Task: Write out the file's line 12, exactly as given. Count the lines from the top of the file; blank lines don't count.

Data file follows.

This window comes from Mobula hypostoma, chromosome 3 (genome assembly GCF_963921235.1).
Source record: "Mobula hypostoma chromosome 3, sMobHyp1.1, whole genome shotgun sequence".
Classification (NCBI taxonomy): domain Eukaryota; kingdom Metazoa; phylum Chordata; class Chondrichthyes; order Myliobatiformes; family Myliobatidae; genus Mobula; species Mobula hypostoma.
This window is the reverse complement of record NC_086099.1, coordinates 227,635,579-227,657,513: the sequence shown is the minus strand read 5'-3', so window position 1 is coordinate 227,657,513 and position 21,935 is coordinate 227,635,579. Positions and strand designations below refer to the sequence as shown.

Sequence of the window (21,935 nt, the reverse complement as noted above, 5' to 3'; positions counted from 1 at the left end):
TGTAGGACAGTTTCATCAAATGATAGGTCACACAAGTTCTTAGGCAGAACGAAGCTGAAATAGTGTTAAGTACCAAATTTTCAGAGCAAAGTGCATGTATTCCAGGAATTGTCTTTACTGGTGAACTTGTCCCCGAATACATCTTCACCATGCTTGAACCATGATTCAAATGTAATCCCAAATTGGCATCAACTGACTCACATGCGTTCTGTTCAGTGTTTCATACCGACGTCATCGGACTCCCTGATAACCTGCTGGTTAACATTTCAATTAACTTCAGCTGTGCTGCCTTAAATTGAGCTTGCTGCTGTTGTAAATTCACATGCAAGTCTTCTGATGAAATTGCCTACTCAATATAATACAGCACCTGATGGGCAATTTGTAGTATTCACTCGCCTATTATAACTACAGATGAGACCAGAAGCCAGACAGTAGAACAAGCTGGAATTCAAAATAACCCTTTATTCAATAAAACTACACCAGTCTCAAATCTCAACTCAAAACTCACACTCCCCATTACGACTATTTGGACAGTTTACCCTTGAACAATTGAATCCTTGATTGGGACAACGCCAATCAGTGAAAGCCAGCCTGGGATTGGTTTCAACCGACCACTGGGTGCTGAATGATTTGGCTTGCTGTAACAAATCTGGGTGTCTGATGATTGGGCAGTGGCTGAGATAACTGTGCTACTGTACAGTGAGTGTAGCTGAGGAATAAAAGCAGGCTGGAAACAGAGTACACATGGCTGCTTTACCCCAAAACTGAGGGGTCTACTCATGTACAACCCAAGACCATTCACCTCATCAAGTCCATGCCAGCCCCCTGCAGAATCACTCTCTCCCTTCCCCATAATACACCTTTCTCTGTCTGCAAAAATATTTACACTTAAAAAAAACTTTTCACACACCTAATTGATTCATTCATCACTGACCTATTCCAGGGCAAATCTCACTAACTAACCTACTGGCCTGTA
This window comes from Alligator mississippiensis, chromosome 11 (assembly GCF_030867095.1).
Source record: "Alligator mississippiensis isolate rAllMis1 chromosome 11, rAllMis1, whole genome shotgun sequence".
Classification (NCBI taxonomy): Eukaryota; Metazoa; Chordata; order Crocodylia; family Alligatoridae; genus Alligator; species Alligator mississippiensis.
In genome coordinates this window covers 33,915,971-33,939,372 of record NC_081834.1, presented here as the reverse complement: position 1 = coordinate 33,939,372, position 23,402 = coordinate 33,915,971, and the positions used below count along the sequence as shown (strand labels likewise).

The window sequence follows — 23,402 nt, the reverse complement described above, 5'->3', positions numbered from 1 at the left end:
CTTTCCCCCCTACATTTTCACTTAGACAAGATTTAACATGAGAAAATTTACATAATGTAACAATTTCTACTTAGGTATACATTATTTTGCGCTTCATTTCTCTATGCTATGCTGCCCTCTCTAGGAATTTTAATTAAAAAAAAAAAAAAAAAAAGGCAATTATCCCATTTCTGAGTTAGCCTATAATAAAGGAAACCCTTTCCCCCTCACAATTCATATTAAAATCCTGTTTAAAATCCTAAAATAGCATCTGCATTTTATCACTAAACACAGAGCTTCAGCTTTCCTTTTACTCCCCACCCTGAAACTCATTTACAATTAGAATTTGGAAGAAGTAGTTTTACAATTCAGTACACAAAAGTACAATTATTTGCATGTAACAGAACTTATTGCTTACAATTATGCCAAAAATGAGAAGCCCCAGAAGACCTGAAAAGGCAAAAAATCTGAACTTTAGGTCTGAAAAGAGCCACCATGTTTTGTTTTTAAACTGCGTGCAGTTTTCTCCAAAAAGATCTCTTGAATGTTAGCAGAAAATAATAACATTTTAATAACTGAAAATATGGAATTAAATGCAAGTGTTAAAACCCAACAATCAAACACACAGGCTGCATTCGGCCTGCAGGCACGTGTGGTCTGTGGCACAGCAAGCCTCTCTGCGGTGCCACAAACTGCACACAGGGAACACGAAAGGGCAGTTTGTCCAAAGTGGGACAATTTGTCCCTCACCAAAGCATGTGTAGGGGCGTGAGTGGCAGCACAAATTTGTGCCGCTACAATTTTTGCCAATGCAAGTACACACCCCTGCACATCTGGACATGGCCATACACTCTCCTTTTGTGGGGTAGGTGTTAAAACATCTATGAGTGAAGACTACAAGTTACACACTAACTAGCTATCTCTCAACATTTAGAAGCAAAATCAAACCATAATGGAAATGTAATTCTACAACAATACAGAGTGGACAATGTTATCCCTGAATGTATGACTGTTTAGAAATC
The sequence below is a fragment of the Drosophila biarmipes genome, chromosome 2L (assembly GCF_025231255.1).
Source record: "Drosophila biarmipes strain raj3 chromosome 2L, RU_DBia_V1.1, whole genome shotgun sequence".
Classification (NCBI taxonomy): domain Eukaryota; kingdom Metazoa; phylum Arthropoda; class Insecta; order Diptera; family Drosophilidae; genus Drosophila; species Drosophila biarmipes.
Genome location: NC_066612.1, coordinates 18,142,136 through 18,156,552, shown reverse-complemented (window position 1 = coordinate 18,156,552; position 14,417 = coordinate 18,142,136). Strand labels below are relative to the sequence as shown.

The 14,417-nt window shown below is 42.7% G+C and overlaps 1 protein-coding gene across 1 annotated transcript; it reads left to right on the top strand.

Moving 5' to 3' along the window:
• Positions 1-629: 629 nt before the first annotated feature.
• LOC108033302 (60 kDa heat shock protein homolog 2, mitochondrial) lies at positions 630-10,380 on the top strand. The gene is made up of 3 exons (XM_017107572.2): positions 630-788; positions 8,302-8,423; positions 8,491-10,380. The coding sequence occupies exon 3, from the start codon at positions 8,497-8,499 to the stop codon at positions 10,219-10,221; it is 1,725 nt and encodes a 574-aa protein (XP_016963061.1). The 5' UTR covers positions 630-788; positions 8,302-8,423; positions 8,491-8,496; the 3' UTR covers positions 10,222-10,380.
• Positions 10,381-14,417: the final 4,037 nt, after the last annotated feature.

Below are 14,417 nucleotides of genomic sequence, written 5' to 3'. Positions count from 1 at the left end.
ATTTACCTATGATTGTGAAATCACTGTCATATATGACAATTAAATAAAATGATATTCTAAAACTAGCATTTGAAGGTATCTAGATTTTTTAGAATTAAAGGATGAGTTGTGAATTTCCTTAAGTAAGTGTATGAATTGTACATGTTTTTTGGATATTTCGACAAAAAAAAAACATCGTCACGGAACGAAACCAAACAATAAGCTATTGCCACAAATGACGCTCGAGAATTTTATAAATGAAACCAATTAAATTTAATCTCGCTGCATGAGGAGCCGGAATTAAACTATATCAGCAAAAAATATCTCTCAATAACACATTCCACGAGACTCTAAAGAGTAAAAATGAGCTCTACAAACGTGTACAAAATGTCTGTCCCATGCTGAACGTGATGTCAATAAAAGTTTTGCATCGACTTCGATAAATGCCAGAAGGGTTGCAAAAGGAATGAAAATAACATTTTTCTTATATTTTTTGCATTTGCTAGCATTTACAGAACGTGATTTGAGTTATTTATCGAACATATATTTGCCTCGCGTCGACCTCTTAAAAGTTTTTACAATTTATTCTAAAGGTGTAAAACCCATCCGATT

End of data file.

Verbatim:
CTTTCCCCCCTACATTTTCACTTAGACAAGATTTAACATGAGAAAATTTACATAATGTAACAATTTCTACTTAGGTATACATTATTTTGCGCTTCATTTCTCTATGCTATGCTGCCCTCTCTAGGAATTTTAATTAAAAAAAAAAAAAAAAAAAGGCAATTATCCCATTTCTGAGTTAGCCTATAATAAAGGAAACCCTTTCCCCCTCACAATTCATATTAAAATCCTGTTTAAAATCCTAAAATAGCATCTGCATTTTATCACTAAACACAGAGCTTCAGCTTTCCTTTTACTCCCCACCCTGAAACTCATTTACAATTAGAATTTGGAAGAAGTAGTTTTACAATTCAGTACACAAAAGTACAATTATTTGCATGTAACAGAACTTATTGCTTACAATTATGCCAAAAATGAGAAGCCCCAGAAGACCTGAAAAGGCAAAAAATCTGAACTTTAGGTCTGAAAAGAGCCACCATGTTTTGTTTTTAAACTGCGTGCAGTTTTCTCCAAAAAGATCTCTTGAATGTTAGCAGAAAATAATAACATTTTAATAACTGAAAATATGGAATTAAATGCAAGTGTTAAAACCCAACAATCAAACACACAGGCTGCATTCGGCCTGCAGGCACGTGTGGTCTGTGGCACAGCAAGCCTCTCTGCGGTGCCACAAACTGCACACAGGGAACACGAAAGGGCAGTTTGTCCAAAGTGGGACAATTTGTCCCTCACCAAAGCATGTGTAGGGGCGTGAGTGGCAGCACAAATTTGTGCCGCTACAATTTTTGCCAATGCAAGTACACACCCCTGCACATCTGGACATGGCCATACACTCTCCTTTTGTGGGGTAGGTGTTAAAACATCTATGAGTGAAGACTACAAGTTACACACTAACTAGCTATCTCTCAACATTTAGAAGCAAAATCAAACCATAATGGAAATGTAATTCTACAACAATACAGAGTGGACAATGTTATCCCTGAATGTATGACTGTTTAGAAATC